So you’ve walked 10,000 steps or you’ve earned 6,000 Nike Fuel points. Now what?
After all, it’s just a number on a screen. Which is enough motivation for some, says Russell Benaroya, the CEO and co-founder of EveryMove. But for the rest of us, it’s hard to stay motivated from just pure data.
Benaroya, an ultramathoner himself, built EveryMove, not so much as a fitness tracker, but as a fitness aggregator. The website and partnering mobile app allows you to sync any of your fitness tracking gadgets into one spot. Then fitness brands, your boss, and even your health insurance can partner with EveryMove to offer real perks that will keep you moving.
There’s a ton of fitness tracking apps and gadgets in the wild. What is the real benefit of EveryMove? How is different from your run-of-the mill app or pedometer?
What we are trying to do is have a mainstream mass market appeal for fitness tracking devices and move away from that early adopter individual. On one side of the marketplace, you have health plans interested in building a new kind of relationship with an individual. That’s to engage them in living an active lifestyle. So you could provide benefits in the form of gift cards from your health plan or reductions in your premium or copay.
On the other side of the marketplace you have employers who are interested in driving the culture of health. That could be an employer offering rewards in the form of gift cards or rewards like a PTO day or a deposit in your health savings account. We have literally unified all of your fitness activity all in one place, and then we help you build that personalized network around you, designed to provide you with recognition and awards for being healthy.
Does this actually work? Are people staying motivated from receiving tangible benefits?
Herein lies the complexity of behavioral psychology; tangible rewards don’t necessarily work for everyone. Within the EveryMove experience you have to find the triggers of intrinsic motivation and intrinsic validation to support their ongoing engagement with the service. So things like: I can connect to my friends on EveryMove that I might work with, I can achieve new levels on EveryMove. I can unlock badges in EveryMove, there’s a leaderboard, I can comment on people’s activities. We have to find different ways to motivate both intrinsically and extrinsically to drive continued engagement.
So how did you dream up the original idea in the first place?
Prior to EveryMove I ran a traditional healthcare business where we operated sleep medicine clinics to diagnose and treat sleep disorders like sleep apnea. Sadly a majority of the people that come into a sleep clinic are obese, diabetic, or pre-diabetic and typically have a heart condition. And after we sold the business in 2009, I thought to myself, ‘it’s great serving patients for whom we are trying to get on a better trajectory of health, but wouldn’t it be great if we could better use technology to reach individuals before they find themselves having to come to a sleep clinic?’ Originally we had thought about creating an app that helps gameify fitness, which is a very simple idea and maybe a bit laughable now as we look back.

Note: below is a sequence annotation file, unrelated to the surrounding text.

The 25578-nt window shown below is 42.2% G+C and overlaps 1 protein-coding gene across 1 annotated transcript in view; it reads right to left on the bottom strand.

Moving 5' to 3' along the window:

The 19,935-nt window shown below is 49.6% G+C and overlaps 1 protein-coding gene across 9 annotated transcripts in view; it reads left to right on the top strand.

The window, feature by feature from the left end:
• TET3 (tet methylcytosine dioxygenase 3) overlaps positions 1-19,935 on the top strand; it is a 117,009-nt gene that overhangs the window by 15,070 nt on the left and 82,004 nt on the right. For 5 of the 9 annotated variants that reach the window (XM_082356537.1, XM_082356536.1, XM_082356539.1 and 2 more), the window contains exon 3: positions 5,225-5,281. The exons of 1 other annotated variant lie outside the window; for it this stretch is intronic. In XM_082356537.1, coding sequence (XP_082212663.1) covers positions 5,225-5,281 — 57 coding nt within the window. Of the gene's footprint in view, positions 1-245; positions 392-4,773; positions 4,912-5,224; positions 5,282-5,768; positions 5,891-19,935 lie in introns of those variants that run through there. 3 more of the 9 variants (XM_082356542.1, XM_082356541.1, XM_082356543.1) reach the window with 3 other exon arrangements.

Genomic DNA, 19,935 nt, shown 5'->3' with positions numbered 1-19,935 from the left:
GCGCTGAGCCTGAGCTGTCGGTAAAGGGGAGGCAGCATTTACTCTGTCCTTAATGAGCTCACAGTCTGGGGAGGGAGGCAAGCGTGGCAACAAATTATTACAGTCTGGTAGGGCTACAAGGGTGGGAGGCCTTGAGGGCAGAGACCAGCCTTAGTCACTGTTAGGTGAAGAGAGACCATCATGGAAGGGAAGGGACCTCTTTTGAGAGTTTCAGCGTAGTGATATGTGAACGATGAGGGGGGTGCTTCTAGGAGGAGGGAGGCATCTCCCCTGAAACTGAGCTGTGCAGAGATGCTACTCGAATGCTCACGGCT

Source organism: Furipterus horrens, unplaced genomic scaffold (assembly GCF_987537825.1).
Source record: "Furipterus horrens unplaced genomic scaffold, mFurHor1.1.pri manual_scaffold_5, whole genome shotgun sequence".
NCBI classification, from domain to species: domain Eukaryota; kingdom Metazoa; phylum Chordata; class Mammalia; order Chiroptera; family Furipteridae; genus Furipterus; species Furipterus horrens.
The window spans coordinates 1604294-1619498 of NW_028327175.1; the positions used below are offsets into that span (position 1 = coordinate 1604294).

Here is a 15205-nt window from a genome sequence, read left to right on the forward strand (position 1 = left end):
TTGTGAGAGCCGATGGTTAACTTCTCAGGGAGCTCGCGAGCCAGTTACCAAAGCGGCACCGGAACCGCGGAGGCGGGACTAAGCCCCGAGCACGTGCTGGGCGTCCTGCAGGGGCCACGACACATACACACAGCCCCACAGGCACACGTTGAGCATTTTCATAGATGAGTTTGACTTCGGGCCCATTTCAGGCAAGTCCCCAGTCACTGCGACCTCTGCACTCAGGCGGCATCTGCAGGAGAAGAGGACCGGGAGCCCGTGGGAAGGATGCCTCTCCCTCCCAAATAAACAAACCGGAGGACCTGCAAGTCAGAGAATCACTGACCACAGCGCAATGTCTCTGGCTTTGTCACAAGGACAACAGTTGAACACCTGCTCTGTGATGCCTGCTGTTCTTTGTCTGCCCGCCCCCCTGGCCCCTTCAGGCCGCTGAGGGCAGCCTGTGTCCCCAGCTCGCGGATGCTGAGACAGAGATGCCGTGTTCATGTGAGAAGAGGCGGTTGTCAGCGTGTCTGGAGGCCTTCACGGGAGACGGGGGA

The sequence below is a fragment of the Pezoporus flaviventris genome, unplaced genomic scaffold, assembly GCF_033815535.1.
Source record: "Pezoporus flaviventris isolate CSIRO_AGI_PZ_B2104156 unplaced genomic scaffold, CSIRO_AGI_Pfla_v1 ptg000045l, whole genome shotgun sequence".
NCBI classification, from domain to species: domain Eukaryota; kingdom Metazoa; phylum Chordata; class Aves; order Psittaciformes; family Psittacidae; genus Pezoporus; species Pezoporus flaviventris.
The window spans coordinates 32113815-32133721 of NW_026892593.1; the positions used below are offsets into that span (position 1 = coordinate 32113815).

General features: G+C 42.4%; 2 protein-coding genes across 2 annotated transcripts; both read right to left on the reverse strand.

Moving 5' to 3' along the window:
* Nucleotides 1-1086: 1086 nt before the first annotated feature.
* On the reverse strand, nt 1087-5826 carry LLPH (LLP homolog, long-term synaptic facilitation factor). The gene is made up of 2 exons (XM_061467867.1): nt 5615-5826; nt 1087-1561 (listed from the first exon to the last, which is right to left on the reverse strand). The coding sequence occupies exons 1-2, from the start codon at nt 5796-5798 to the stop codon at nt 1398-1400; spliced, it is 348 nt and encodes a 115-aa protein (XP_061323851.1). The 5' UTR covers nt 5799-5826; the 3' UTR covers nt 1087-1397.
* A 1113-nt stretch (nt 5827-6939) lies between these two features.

Why is that laughable?
I think it’s somewhat laughable now because it’s a busy marketplace, there are thousands and thousands of apps that are trying to affect behavior change and gameification is a way to affect behavior change. The reality is behavior change is very, very complicated and there is no silver bullet. And so what’s laughable is that we would think that we would have the answer.
We didn’t believe we would necessarily have the answer, so we thought ‘let’s let all these other apps and devices figure out how to trigger behavior change at the app level and we will be surface layer that sits on top of it.’
As the name implies, you guys try to track every move a person makes. What are some of the strangest things a person can officially track on your site?
We haven’t added prancersize to our workout list. We did have somebody that was a very avid juggler so we have juggling on there. Interestingly enough, some of the most popular actives you might consider fairly mundane – like walking the dog or doing housework or vacuuming – are some of our most popular. What we are trying to do is align with people where they’re at in their life. We have this term ‘come as you are.’ We are going to be there to support you.
What is your measure of success?
My personal motto that I affirm every day is that the journey is the destination. So I have been very careful about measuring success as a final, ultimate goal. My measure of success is, am I getting up everyday excited about what I’m doing? If I’m grateful and ready to take on the day – that is the most important measurement for me because being an entrepreneur, there are tremendous ups and downs. If you get too focused on some ultimate goal you may be setting yourself up for failure.
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